Example 3 Urban metal flows Stockholm Cr Cu Ni and Zn

After the preparation (by MFG) of the three monographs on metals in society and the environment in Sweden, in which preliminary mass balances of Cr, Cu, Ni and Zn were included, more detailed data was compiled on metal stocks and fluxes in the city of Stockholm and comprehensive mass balances for metals were established for the Stockholm area. This work, published in 2001, was part of the project "Metals in the Urban and Forest Environment", financed by the Swedish EPA.

The total stock of Cu in Stockholm was slightly greater than 120 kt with an annual net growth rate of about 1.6%. The stock of Zn was less than a fourth of the Cu stock (28 kt) with a net growth of 4.3%. Ni showed that fastest growth (6.4%), but from a low stock level (2.5 kt).

Metal emissions, except for the flows to the solid waste compartment, were twice as high for Zn (24 t/y) as for Cu (12 t/y), while known emissions of Cr and Ni were low (0.8 and 0.6 t/y). Considerable fractions of these amounts of metals are channelled through sewage treatment plants, where most of the incoming mass of metals is incorporated into the sludge. However, a substantial part of the total releases of metals to water from the city of Stockholm ends up in the Stockholm Stream: compared to the large-scale flux of metals from Lake Malaren to the Baltic Sea, the contribution from Stockholm city is 15-25% for Cu and Ni, 30-40% for Cr and 40-55% for Zn.

The types of goods causing the greatest releases of metals in Stockholm were found to be:

- for Cu: water pipes in buildings, followed by motor vehicle brakes;

- for Zn: motor vehicle tyres, followed by various galvanized materials;

- for Cr and Ni: road pavements, followed by tyres.

Based on a comparison between the estimated metal emissions from various goods and the measured quantities of metals entering the biggest sewage treatment plant in Stockholm, it was concluded that virtually all existing sources of Zn had been identified, while the total emissions of Cu from possible sources were somewhat overestimated. By contrast, the correspondence between measured quantities and estimated emissions was poor to very poor for Ni and Cr. A closer look at the estimates of Zn and Cu emissions, however, tells us that also for these metals, there is a need to revise the figures published. In particular, it was found that a better correspondence between total fluxes from identified sources and measured inflows to sewage treatment plants can be obtained, if a certain retention in soil and concrete of Cu and Zn released from roofs and other infrastructure materials is taken into account.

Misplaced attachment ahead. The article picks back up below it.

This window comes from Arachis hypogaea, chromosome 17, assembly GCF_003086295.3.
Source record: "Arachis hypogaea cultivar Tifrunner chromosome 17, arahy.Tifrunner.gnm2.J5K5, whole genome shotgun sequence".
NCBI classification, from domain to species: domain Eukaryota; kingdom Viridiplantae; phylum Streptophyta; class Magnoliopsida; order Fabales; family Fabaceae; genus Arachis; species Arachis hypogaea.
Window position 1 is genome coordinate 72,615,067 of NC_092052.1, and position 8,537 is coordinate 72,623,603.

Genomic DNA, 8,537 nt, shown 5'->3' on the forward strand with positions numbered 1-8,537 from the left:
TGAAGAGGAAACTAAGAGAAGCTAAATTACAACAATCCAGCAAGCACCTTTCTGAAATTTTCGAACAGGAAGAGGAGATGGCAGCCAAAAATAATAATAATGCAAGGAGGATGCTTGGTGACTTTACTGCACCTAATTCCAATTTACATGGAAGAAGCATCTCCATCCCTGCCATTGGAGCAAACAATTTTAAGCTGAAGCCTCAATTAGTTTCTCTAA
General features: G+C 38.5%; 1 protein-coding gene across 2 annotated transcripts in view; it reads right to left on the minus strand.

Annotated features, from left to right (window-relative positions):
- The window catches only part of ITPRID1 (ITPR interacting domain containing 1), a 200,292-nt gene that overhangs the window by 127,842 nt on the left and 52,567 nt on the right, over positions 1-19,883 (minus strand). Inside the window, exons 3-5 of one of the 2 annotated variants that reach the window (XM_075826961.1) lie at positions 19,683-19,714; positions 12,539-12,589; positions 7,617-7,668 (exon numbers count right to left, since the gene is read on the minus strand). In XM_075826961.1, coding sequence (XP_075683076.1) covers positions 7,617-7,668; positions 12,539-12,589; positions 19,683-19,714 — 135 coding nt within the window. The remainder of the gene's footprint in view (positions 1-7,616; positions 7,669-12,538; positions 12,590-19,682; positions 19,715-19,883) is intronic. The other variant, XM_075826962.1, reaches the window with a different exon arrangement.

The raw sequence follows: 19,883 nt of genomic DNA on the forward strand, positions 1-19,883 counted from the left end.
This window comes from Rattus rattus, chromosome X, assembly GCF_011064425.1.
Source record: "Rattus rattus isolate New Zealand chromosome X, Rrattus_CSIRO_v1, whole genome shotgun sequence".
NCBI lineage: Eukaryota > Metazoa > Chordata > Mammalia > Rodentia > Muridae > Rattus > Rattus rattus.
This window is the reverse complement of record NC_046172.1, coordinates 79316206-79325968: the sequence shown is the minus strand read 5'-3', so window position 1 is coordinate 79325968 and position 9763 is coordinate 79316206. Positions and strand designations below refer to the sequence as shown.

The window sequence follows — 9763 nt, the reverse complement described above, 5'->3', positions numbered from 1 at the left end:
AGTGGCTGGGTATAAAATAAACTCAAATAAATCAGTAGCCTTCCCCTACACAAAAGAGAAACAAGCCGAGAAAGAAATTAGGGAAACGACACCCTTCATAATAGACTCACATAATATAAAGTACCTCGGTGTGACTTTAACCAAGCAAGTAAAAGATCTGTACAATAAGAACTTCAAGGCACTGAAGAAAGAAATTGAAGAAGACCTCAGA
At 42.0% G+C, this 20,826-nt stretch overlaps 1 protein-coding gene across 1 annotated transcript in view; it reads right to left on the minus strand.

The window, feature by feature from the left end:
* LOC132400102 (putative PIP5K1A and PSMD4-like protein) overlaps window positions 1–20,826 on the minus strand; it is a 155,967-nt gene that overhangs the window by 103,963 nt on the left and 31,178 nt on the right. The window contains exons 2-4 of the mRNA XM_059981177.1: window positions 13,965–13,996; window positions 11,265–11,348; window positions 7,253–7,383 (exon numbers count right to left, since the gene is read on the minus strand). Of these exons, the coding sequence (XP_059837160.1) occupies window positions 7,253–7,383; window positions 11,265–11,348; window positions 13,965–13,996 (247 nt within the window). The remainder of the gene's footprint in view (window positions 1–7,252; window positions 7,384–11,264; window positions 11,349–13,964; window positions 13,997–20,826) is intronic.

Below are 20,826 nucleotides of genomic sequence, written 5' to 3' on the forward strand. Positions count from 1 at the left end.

The recently published material also allows a more accurate picture to be drawn of the pools and fluxes of the trace metals in the groundwater, soils and lake sediments in Stockholm. The total storage of metals in the aquifer of Stockholm was estimated at about 2.5 t for Zn, 0.7 t for Cu, 0.6 t for Ni, while less than 70 kg of Cr were stored in the groundwater. The total fluxes of the same metals with groundwater were estimated at 0.41 t, 0.12 t, 0.09 t and 0.01 t, respectively. If the entire metal transport with groundwater in Stockholm is compared to the total flux of metals from the Stockholm anthroposphere to the biosphere, the groundwater fraction constitutes 0.81.8%. In fact, metal fluxes with the Stockholm groundwater are much smaller than those in forest ecosystems, due to lower groundwater recharge in urban areas.

The comprehensive studies of metals in urban soils in Stockholm showed that the mean levels of Cu and Zn were enhanced 2-3 times in the city centre, compared to reference levels in regional arable soils and undisturbed soils within the city. No enhancement was found for Cr and Ni. The only soils showing considerably increased levels of Cu and Zn were those where former industrial activities had taken place. Here, 10-15 times higher levels of Cu and about 5 times higher levels of Zn, compared to reference values, were recorded.

Investigations of metals in the aquatic sediments in the Stockholm area, carried out as part of the programme "Metals in the Urban and Forest Environment", have been used to estimate the relative contribution from the city to the annual load of metals on the sediments. It was found that Stockholm every year contributed about 1 t of Cr, 1.7 t of Cu, 4 t of Zn, but no Ni to the regional aquatic sediments. Compared to the total fluxes from the city, via sewage treatment plants, storm water and groundwater, 0.4 t/y of Cr, 2.6 t/y of Cu, 9.1 t/y of Zn and 1.5 t/y of Ni, it might be concluded that there must be some still unidentified sources of Cr in the city, while a relatively small amount of Cu, (2.6 - 1.7) = 0.9 t/y, escapes deposition in the innermost archipelago and large to very large relative amounts of Zn, (9.1 -4.0) = 5.1 t/y, and Ni are transported further out across the archipelago into the Baltic Sea.

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